Dr. Storkel received her bachelor’s degree in Speech and Hearing Sciences at Indiana University in Bloomington, IN. She received her master's in Speech-Language Pathology and doctorate in Speech and Hearing Sciences at the University of Washington in Seattle, WA. Dr. Storkel completed her clinical fellowship year during her doctoral program by working in a private practice specializing in language disorders in children. Upon completion of her PhD, Dr. Storkel was a post-doctoral fellow in Speech and Hearing Sciences and Cognitive Psychology at Indiana University in Bloomington, IN. She joined the faculty in the Speech-Language-Hearing: Sciences and Disorders Department at the University of Kansas in Lawrence, KS in 2001.
Ph.D., Speech and Hearing Sciences, University of Washington
M.S., Speech and Hearing Sciences, University of Washington
B.A., Speech and Hearing Sciences, Highest Distinction, Indiana University
Dr. Storkel teaches courses related to language structure, processing, development and disorders at the undergraduate and graduate level. She also has lead several doctoral seminars related to professional development and grant writing. In terms of student mentoring, Dr. Storkel has mentored 1 post-doctoral fellow, 10 doctoral students as a primary mentor, 7 doctoral students as a secondary research mentor, 15 MA student research projects, and 35 undergraduate research projects. In addition, Dr. Storkel has served as a sponsor or co-sponsor on two NIDCD F31 Predoctoral Fellowships (F31DC006749, PI J.R. Hoover; F31DC006749, PI T.P. Hogan) and is currently a co-director (with Dr. Mabel Rice) on the Training Researchers in Language Impairments training grant (T32DC000052). She has received 5 university awards for excellence in teaching and/or student mentoring and has published several local and national articles on teaching and training issues.
- Language science
- Phonological disorders
Dr. Storkel’s research program focuses on understanding why typically developing children learn words so rapidly and why children with language impairments learn words so slowly. Her completed research (K23DC004781, R03DC008095, R01DC008095) has provided evidence that certain words are easier to learn than others. Moreover, which words are easier to learn depends on the time point when learning is sampled (i.e., immediate learning during training versus retention following a gap in training) as well as the language skills of the child (R03DC008095, R01DC008095). Dr. Storkel’s ongoing research (R01DC012824) further investigates the different mechanisms that underlie word learning at different time points and attempts to translate what is known about the nature of word learning deficits in children with language impairments into an effective treatment. You can learn more about her research at her Word and Sound Learning laboratory website http://wordlearning.ku.edu/, including her currently funded project Kindergarten Children Acquiring Words through Storybook Reading (KAW Story).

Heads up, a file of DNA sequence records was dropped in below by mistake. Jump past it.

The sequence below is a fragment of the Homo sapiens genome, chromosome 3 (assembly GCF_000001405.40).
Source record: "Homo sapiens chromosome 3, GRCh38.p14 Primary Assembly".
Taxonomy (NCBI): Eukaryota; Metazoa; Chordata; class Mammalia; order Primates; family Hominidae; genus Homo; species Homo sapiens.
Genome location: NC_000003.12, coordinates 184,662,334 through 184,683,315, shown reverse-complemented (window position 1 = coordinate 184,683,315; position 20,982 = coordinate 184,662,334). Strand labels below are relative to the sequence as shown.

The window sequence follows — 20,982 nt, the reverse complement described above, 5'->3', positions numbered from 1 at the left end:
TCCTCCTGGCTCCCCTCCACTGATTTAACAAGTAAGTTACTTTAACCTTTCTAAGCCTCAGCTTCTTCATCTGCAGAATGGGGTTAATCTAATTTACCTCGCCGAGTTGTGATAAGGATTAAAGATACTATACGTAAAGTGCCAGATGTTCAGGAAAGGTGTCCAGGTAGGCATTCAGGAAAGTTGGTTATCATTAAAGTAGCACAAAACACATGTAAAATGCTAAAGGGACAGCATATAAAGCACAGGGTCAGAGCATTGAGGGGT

- Language development
- Language disorders
- Word learning
- Specific language impairment
- Speech sound disorders
Dr. Storkel currently serves as Chair of the KU Speech-Language-Hearing: Sciences and Disorders Department and Co-Director (with John Ferraro) of the KU/KUMC Intercampus Program in Communicative Disorders (2013-present). Dr. Storkel also is the President-Elect of the KU Chapter of Sigma Xi (an international & multi-disciplinary research society, 2013-2015) and Action Editor for the Journal of Child Language (2014-2017). Additional recent leadership experience includes Associate Chair of the KU Speech-Language-Hearing: Sciences and Disorders Department (2010-2013), Chair of the American Speech-Language-Hearing Association’s (AHSA) Research and Scientific Affairs Committee (RSAC, 2011-2013); Faculty Fellow at the University of Kansas Center for Undergraduate Research (2013-2014); Associate Editor for the American Journal of Speech-Language Pathology (2011-2013).
Storkel, H. L., Komesidou, R., Fleming, K. K., & Romine, R. S. (in press). Interactive book reading to accelerate word learning by kindergarten children with SLI: Identifying adequate progress and successful learning patterns. Language, Speech, and Hearing Services in Schools.
Storkel, H. L., Voelmle, K., Fierro, V., Flake, K., Fleming, K. K., & Romine, R. S. (2017). Interactive book reading to accelerate word learning by kindergarten children with SLI: Identifying an adequate intensity and variation in treatment response. Language, Speech, and Hearing Services in Schools, 48, 16-30. http://hdl.handle.net/1808/22552